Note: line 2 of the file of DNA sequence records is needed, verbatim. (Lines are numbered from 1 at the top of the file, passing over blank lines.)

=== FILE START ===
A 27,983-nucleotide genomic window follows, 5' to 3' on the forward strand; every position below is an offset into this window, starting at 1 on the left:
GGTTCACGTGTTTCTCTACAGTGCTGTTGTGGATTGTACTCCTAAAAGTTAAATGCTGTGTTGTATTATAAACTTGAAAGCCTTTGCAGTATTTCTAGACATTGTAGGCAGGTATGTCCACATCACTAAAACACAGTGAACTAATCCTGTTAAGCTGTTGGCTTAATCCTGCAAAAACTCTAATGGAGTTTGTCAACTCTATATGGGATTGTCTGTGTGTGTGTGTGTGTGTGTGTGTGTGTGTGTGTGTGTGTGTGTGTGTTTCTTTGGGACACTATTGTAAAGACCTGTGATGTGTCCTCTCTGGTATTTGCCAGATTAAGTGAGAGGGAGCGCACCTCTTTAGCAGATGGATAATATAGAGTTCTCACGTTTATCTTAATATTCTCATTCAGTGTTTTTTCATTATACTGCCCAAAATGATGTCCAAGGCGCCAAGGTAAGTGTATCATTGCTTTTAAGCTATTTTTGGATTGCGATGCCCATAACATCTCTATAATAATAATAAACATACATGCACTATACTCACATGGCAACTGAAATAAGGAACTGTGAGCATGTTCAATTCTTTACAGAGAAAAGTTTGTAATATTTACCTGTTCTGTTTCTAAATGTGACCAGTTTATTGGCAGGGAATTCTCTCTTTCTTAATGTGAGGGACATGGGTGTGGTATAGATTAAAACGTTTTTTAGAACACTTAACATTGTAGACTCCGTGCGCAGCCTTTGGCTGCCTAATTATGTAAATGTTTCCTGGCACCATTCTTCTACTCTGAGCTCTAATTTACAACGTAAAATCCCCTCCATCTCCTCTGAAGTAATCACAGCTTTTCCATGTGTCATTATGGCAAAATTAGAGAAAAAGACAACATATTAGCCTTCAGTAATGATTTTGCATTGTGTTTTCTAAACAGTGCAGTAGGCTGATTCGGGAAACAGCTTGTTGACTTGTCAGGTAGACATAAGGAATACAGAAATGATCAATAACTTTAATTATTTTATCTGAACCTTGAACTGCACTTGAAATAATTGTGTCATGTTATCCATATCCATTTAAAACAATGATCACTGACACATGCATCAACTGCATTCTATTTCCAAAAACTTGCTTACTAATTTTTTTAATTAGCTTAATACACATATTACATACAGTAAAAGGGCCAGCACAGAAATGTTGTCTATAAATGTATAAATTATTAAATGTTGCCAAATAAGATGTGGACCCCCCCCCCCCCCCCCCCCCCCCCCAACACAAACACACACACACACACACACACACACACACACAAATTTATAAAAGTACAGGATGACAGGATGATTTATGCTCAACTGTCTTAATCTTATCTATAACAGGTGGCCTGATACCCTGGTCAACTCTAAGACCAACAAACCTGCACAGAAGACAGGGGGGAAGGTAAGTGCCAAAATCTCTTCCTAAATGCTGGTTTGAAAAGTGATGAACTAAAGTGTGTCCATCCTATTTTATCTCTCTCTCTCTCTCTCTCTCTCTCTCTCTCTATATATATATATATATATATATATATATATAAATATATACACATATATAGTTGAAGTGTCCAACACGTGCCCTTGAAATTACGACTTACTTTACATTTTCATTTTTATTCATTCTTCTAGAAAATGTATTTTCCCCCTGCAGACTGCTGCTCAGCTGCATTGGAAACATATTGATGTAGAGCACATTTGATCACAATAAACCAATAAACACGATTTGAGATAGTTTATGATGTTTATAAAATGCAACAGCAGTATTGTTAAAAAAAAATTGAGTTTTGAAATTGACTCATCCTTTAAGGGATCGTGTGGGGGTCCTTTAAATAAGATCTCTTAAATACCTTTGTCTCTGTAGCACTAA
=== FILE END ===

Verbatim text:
GGTTCACGTGTTTCTCTACAGTGCTGTTGTGGATTGTACTCCTAAAAGTTAAATGCTGTGTTGTATTATAAACTTGAAAGCCTTTGCAGTATTTCTAGACATTGTAGGCAGGTATGTCCACATCACTAAAACACAGTGAACTAATCCTGTTAAGCTGTTGGCTTAATCCTGCAAAAACTCTAATGGAGTTTGTCAACTCTATATGGGATTGTCTGTGTGTGTGTGTGTGTGTGTGTGTGTGTGTGTGTGTGTGTGTGTGTGTTTCTTTGGGACACTATTGTAAAGACCTGTGATGTGTCCTCTCTGGTATTTGCCAGATTAAGTGAGAGGGAGCGCACCTCTTTAGCAGATGGATAATATAGAGTTCTCACGTTTATCTTAATATTCTCATTCAGTGTTTTTTCATTATACTGCCCAAAATGATGTCCAAGGCGCCAAGGTAAGTGTATCATTGCTTTTAAGCTATTTTTGGATTGCGATGCCCATAACATCTCTATAATAATAATAAACATACATGCACTATACTCACATGGCAACTGAAATAAGGAACTGTGAGCATGTTCAATTCTTTACAGAGAAAAGTTTGTAATATTTACCTGTTCTGTTTCTAAATGTGACCAGTTTATTGGCAGGGAATTCTCTCTTTCTTAATGTGAGGGACATGGGTGTGGTATAGATTAAAACGTTTTTTAGAACACTTAACATTGTAGACTCCGTGCGCAGCCTTTGGCTGCCTAATTATGTAAATGTTTCCTGGCACCATTCTTCTACTCTGAGCTCTAATTTACAACGTAAAATCCCCTCCATCTCCTCTGAAGTAATCACAGCTTTTCCATGTGTCATTATGGCAAAATTAGAGAAAAAGACAACATATTAGCCTTCAGTAATGATTTTGCATTGTGTTTTCTAAACAGTGCAGTAGGCTGATTCGGGAAACAGCTTGTTGACTTGTCAGGTAGACATAAGGAATACAGAAATGATCAATAACTTTAATTATTTTATCTGAACCTTGAACTGCACTTGAAATAATTGTGTCATGTTATCCATATCCATTTAAAACAATGATCACTGACACATGCATCAACTGCATTCTATTTCCAAAAACTTGCTTACTAATTTTTTTAATTAGCTTAATACACATATTACATACAGTAAAAGGGCCAGCACAGAAATGTTGTCTATAAATGTATAAATTATTAAATGTTGCCAAATAAGATGTGGACCCCCCCCCCCCCCCCCCCCCCCCCCAACACAAACACACACACACACACACACACACACACACACAAATTTATAAAAGTACAGGATGACAGGATGATTTATGCTCAACTGTCTTAATCTTATCTATAACAGGTGGCCTGATACCCTGGTCAACTCTAAGACCAACAAACCTGCACAGAAGACAGGGGGGAAGGTAAGTGCCAAAATCTCTTCCTAAATGCTGGTTTGAAAAGTGATGAACTAAAGTGTGTCCATCCTATTTTATCTCTCTCTCTCTCTCTCTCTCTCTCTCTCTCTATATATATATATATATATATATATATATATAAATATATACACATATATAGTTGAAGTGTCCAACACGTGCCCTTGAAATTACGACTTACTTTACATTTTCATTTTTATTCATTCTTCTAGAAAATGTATTTTCCCCCTGCAGACTGCTGCTCAGCTGCATTGGAAACATATTGATGTAGAGCACATTTGATCACAATAAACCAATAAACACGATTTGAGATAGTTTATGATGTTTATAAAATGCAACAGCAGTATTGTTAAAAAAAAATTGAGTTTTGAAATTGACTCATCCTTTAAGGGATCGTGTGGGGGTCCTTTAAATAAGATCTCTTAAATACCTTTGTCTCTGTAGCACTAA